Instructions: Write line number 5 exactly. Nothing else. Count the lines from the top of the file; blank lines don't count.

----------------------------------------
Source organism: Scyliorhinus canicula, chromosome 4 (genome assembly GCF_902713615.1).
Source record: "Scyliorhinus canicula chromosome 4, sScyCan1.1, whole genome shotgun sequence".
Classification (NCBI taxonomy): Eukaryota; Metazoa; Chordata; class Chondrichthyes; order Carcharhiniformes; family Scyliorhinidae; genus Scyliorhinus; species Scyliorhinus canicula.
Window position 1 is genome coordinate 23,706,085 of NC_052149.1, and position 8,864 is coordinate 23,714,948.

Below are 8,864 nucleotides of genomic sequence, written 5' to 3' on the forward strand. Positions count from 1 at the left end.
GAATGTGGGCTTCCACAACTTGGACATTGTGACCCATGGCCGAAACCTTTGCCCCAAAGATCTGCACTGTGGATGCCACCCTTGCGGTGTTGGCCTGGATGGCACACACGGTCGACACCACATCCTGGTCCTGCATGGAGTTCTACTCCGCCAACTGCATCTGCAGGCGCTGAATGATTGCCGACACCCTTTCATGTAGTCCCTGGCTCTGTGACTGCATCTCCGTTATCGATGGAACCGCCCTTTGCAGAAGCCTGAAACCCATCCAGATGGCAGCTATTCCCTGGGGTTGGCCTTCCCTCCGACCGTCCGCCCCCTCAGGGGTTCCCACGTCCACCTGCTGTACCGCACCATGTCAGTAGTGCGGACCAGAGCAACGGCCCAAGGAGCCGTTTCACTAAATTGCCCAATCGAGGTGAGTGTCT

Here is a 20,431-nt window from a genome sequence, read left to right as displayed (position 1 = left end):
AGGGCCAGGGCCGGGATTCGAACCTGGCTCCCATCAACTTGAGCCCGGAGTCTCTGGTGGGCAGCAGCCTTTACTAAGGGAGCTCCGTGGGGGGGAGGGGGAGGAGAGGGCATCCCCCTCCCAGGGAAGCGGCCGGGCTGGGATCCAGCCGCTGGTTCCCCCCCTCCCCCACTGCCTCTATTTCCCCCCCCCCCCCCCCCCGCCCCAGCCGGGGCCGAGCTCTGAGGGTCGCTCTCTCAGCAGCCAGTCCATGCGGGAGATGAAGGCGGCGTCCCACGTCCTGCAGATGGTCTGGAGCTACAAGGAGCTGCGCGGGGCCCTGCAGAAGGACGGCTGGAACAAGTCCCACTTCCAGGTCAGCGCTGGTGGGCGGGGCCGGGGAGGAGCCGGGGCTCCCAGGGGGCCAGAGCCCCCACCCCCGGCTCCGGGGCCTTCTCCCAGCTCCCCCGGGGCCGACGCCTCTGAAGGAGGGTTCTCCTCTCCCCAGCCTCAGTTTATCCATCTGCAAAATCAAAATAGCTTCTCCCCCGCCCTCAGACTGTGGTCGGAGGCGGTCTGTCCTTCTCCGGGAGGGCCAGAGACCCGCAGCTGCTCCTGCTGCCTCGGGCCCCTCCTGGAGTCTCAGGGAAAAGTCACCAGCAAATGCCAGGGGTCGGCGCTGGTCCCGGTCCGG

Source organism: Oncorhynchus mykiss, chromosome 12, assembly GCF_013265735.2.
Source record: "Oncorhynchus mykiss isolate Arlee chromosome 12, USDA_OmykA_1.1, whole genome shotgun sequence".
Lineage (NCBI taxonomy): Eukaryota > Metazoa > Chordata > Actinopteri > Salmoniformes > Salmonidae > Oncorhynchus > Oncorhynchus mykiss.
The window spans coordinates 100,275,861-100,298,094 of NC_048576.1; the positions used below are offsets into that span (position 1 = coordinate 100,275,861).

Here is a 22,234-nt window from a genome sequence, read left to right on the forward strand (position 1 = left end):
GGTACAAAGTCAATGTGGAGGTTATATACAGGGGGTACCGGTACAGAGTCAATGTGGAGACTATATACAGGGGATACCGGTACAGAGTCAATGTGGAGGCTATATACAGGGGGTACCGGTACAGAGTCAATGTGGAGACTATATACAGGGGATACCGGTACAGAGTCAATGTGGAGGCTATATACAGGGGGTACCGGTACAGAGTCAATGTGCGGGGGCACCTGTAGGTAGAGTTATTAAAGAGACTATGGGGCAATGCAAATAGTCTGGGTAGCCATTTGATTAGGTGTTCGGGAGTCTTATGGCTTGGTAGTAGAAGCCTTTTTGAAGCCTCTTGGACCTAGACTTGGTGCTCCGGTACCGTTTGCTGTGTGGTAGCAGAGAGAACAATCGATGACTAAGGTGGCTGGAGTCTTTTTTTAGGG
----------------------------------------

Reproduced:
Below are 8,864 nucleotides of genomic sequence, written 5' to 3' on the forward strand. Positions count from 1 at the left end.